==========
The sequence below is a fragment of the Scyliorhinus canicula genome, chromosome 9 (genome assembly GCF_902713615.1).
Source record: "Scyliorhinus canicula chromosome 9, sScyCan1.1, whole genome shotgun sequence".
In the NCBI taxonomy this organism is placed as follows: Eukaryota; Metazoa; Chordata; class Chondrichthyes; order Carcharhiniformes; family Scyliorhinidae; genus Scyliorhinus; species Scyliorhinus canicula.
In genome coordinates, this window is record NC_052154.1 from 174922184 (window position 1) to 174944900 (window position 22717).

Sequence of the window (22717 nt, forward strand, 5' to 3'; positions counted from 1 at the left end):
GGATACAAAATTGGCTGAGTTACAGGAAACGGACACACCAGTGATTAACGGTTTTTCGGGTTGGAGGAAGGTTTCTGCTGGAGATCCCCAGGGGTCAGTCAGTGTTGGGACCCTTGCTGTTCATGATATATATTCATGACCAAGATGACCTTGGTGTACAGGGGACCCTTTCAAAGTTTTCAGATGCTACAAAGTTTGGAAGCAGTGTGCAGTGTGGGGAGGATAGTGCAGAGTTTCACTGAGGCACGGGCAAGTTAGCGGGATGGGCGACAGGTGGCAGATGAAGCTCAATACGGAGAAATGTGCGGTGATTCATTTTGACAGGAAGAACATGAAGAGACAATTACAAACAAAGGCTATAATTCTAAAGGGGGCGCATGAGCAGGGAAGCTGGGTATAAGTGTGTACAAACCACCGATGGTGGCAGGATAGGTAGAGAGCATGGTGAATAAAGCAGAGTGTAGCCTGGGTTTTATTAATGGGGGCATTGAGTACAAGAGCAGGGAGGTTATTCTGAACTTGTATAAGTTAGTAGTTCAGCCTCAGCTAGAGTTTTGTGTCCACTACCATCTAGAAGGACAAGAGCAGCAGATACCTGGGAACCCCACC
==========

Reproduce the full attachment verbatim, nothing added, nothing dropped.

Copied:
The sequence below is a fragment of the Scyliorhinus canicula genome, chromosome 9 (genome assembly GCF_902713615.1).
Source record: "Scyliorhinus canicula chromosome 9, sScyCan1.1, whole genome shotgun sequence".
In the NCBI taxonomy this organism is placed as follows: Eukaryota; Metazoa; Chordata; class Chondrichthyes; order Carcharhiniformes; family Scyliorhinidae; genus Scyliorhinus; species Scyliorhinus canicula.
In genome coordinates, this window is record NC_052154.1 from 174922184 (window position 1) to 174944900 (window position 22717).

Sequence of the window (22717 nt, forward strand, 5' to 3'; positions counted from 1 at the left end):
GGATACAAAATTGGCTGAGTTACAGGAAACGGACACACCAGTGATTAACGGTTTTTCGGGTTGGAGGAAGGTTTCTGCTGGAGATCCCCAGGGGTCAGTCAGTGTTGGGACCCTTGCTGTTCATGATATATATTCATGACCAAGATGACCTTGGTGTACAGGGGACCCTTTCAAAGTTTTCAGATGCTACAAAGTTTGGAAGCAGTGTGCAGTGTGGGGAGGATAGTGCAGAGTTTCACTGAGGCACGGGCAAGTTAGCGGGATGGGCGACAGGTGGCAGATGAAGCTCAATACGGAGAAATGTGCGGTGATTCATTTTGACAGGAAGAACATGAAGAGACAATTACAAACAAAGGCTATAATTCTAAAGGGGGCGCATGAGCAGGGAAGCTGGGTATAAGTGTGTACAAACCACCGATGGTGGCAGGATAGGTAGAGAGCATGGTGAATAAAGCAGAGTGTAGCCTGGGTTTTATTAATGGGGGCATTGAGTACAAGAGCAGGGAGGTTATTCTGAACTTGTATAAGTTAGTAGTTCAGCCTCAGCTAGAGTTTTGTGTCCACTACCATCTAGAAGGACAAGAGCAGCAGATACCTGGGAACCCCACC